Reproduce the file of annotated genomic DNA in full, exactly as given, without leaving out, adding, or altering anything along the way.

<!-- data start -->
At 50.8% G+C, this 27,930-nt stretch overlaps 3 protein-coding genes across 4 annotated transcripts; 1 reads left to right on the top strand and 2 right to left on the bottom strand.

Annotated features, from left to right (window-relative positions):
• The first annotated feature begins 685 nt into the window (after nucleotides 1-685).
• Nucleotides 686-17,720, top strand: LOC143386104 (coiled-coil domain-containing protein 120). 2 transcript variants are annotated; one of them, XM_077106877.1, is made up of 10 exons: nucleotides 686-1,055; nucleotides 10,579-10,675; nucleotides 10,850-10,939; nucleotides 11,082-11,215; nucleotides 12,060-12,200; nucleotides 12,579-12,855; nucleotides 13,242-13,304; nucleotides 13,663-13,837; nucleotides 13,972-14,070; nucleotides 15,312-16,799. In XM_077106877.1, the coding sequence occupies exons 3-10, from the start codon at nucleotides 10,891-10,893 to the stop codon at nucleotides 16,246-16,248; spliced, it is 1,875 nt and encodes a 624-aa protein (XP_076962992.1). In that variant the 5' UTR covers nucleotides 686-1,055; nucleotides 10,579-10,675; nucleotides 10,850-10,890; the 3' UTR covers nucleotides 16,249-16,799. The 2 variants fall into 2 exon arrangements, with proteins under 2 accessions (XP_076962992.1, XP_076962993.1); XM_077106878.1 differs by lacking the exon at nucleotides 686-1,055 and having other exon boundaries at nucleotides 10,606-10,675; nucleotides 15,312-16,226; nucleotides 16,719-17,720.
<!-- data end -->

At 50.8% G+C, this 27,930-nt stretch overlaps 3 protein-coding genes across 4 annotated transcripts; 1 reads left to right on the top strand and 2 right to left on the bottom strand.

Annotated features, from left to right (window-relative positions):
• The first annotated feature begins 685 nt into the window (after nucleotides 1-685).
• Nucleotides 686-17,720, top strand: LOC143386104 (coiled-coil domain-containing protein 120). 2 transcript variants are annotated; one of them, XM_077106877.1, is made up of 10 exons: nucleotides 686-1,055; nucleotides 10,579-10,675; nucleotides 10,850-10,939; nucleotides 11,082-11,215; nucleotides 12,060-12,200; nucleotides 12,579-12,855; nucleotides 13,242-13,304; nucleotides 13,663-13,837; nucleotides 13,972-14,070; nucleotides 15,312-16,799. In XM_077106877.1, the coding sequence occupies exons 3-10, from the start codon at nucleotides 10,891-10,893 to the stop codon at nucleotides 16,246-16,248; spliced, it is 1,875 nt and encodes a 624-aa protein (XP_076962992.1). In that variant the 5' UTR covers nucleotides 686-1,055; nucleotides 10,579-10,675; nucleotides 10,850-10,890; the 3' UTR covers nucleotides 16,249-16,799. The 2 variants fall into 2 exon arrangements, with proteins under 2 accessions (XP_076962992.1, XP_076962993.1); XM_077106878.1 differs by lacking the exon at nucleotides 686-1,055 and having other exon boundaries at nucleotides 10,606-10,675; nucleotides 15,312-16,226; nucleotides 16,719-17,720.